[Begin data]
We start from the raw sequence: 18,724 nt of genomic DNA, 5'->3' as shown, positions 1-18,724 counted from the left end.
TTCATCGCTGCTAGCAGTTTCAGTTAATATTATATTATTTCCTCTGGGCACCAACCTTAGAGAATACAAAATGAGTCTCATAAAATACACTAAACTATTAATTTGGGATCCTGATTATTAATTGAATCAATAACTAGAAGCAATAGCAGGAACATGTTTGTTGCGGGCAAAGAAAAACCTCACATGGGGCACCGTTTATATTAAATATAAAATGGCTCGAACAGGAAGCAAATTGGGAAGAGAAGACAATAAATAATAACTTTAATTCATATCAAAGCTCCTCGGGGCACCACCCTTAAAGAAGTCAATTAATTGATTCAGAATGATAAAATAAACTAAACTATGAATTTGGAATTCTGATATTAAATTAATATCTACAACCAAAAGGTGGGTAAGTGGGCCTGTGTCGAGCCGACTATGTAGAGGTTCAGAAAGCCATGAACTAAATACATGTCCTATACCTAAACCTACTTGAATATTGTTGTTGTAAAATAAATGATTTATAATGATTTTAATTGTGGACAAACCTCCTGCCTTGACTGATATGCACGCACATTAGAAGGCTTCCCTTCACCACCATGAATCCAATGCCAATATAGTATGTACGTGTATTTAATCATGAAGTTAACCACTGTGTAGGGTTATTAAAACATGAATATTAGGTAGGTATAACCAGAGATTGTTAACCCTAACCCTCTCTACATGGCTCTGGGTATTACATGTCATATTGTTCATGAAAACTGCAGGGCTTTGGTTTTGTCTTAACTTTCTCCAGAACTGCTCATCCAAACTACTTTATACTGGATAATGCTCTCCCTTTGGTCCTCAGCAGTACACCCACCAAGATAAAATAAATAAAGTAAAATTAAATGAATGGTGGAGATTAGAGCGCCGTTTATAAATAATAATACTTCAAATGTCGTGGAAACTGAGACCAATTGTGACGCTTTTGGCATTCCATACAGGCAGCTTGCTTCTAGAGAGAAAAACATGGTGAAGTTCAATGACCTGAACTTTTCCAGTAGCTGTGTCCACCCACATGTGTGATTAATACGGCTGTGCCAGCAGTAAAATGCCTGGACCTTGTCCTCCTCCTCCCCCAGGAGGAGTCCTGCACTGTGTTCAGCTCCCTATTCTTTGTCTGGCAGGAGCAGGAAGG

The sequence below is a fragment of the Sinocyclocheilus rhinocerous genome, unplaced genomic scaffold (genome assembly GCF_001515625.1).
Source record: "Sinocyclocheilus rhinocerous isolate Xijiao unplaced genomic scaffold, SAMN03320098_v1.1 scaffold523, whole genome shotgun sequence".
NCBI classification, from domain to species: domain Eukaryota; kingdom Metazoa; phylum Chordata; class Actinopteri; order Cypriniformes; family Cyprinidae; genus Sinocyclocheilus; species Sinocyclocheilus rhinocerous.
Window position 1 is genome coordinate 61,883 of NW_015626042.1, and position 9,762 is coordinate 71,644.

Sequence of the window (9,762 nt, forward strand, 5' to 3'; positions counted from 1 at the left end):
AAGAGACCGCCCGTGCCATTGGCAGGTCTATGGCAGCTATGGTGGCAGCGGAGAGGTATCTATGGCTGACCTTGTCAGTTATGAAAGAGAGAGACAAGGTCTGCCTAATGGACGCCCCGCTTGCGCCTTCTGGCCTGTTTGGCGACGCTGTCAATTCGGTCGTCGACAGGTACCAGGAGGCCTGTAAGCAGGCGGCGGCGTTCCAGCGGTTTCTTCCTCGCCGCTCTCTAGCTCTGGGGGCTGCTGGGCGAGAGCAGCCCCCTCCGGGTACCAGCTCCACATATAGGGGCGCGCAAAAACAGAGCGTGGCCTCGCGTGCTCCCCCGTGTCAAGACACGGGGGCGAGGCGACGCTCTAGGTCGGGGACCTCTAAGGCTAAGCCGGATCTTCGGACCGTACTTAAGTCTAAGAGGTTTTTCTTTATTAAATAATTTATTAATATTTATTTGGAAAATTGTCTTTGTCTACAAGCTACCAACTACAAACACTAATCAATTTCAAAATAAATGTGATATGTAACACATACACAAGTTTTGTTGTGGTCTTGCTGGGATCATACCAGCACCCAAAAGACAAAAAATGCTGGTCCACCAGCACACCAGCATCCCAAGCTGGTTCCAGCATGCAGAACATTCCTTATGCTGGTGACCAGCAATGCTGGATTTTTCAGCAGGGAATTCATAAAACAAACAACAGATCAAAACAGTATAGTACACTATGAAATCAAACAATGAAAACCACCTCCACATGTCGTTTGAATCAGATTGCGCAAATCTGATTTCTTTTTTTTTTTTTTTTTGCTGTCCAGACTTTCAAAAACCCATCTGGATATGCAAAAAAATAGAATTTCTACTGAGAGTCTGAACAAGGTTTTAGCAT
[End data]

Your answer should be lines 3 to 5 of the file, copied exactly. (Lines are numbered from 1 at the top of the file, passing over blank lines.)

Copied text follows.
The sequence below is a fragment of the Sinocyclocheilus rhinocerous genome, unplaced genomic scaffold (genome assembly GCF_001515625.1).
Source record: "Sinocyclocheilus rhinocerous isolate Xijiao unplaced genomic scaffold, SAMN03320098_v1.1 scaffold523, whole genome shotgun sequence".
NCBI classification, from domain to species: domain Eukaryota; kingdom Metazoa; phylum Chordata; class Actinopteri; order Cypriniformes; family Cyprinidae; genus Sinocyclocheilus; species Sinocyclocheilus rhinocerous.